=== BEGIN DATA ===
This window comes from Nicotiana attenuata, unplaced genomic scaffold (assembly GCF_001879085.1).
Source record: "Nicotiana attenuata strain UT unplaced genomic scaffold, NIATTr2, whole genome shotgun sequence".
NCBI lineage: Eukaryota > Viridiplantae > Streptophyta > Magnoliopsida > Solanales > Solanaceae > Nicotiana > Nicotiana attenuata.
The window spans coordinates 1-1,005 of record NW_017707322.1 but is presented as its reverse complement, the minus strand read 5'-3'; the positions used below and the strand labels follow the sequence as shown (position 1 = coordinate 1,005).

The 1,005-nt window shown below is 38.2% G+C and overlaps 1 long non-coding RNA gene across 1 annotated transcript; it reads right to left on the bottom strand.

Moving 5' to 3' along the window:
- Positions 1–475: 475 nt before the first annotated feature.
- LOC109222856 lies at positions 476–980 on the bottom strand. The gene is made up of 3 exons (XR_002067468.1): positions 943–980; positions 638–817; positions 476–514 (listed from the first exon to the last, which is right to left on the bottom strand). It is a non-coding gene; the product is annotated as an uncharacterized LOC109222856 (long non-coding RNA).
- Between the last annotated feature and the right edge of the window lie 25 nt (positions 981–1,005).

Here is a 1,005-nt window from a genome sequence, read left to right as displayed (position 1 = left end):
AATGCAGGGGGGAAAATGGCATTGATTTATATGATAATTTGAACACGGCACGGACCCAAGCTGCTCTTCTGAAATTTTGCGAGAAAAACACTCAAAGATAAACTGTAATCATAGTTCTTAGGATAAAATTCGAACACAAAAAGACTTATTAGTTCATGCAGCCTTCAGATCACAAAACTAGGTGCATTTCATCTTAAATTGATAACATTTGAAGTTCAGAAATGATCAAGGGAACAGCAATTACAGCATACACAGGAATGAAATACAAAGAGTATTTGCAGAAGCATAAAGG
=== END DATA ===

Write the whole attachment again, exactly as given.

This window comes from Nicotiana attenuata, unplaced genomic scaffold (assembly GCF_001879085.1).
Source record: "Nicotiana attenuata strain UT unplaced genomic scaffold, NIATTr2, whole genome shotgun sequence".
NCBI lineage: Eukaryota > Viridiplantae > Streptophyta > Magnoliopsida > Solanales > Solanaceae > Nicotiana > Nicotiana attenuata.
The window spans coordinates 1-1,005 of record NW_017707322.1 but is presented as its reverse complement, the minus strand read 5'-3'; the positions used below and the strand labels follow the sequence as shown (position 1 = coordinate 1,005).

The 1,005-nt window shown below is 38.2% G+C and overlaps 1 long non-coding RNA gene across 1 annotated transcript; it reads right to left on the bottom strand.

Moving 5' to 3' along the window:
- Positions 1–475: 475 nt before the first annotated feature.
- LOC109222856 lies at positions 476–980 on the bottom strand. The gene is made up of 3 exons (XR_002067468.1): positions 943–980; positions 638–817; positions 476–514 (listed from the first exon to the last, which is right to left on the bottom strand). It is a non-coding gene; the product is annotated as an uncharacterized LOC109222856 (long non-coding RNA).
- Between the last annotated feature and the right edge of the window lie 25 nt (positions 981–1,005).

Here is a 1,005-nt window from a genome sequence, read left to right as displayed (position 1 = left end):
AATGCAGGGGGGAAAATGGCATTGATTTATATGATAATTTGAACACGGCACGGACCCAAGCTGCTCTTCTGAAATTTTGCGAGAAAAACACTCAAAGATAAACTGTAATCATAGTTCTTAGGATAAAATTCGAACACAAAAAGACTTATTAGTTCATGCAGCCTTCAGATCACAAAACTAGGTGCATTTCATCTTAAATTGATAACATTTGAAGTTCAGAAATGATCAAGGGAACAGCAATTACAGCATACACAGGAATGAAATACAAAGAGTATTTGCAGAAGCATAAAGG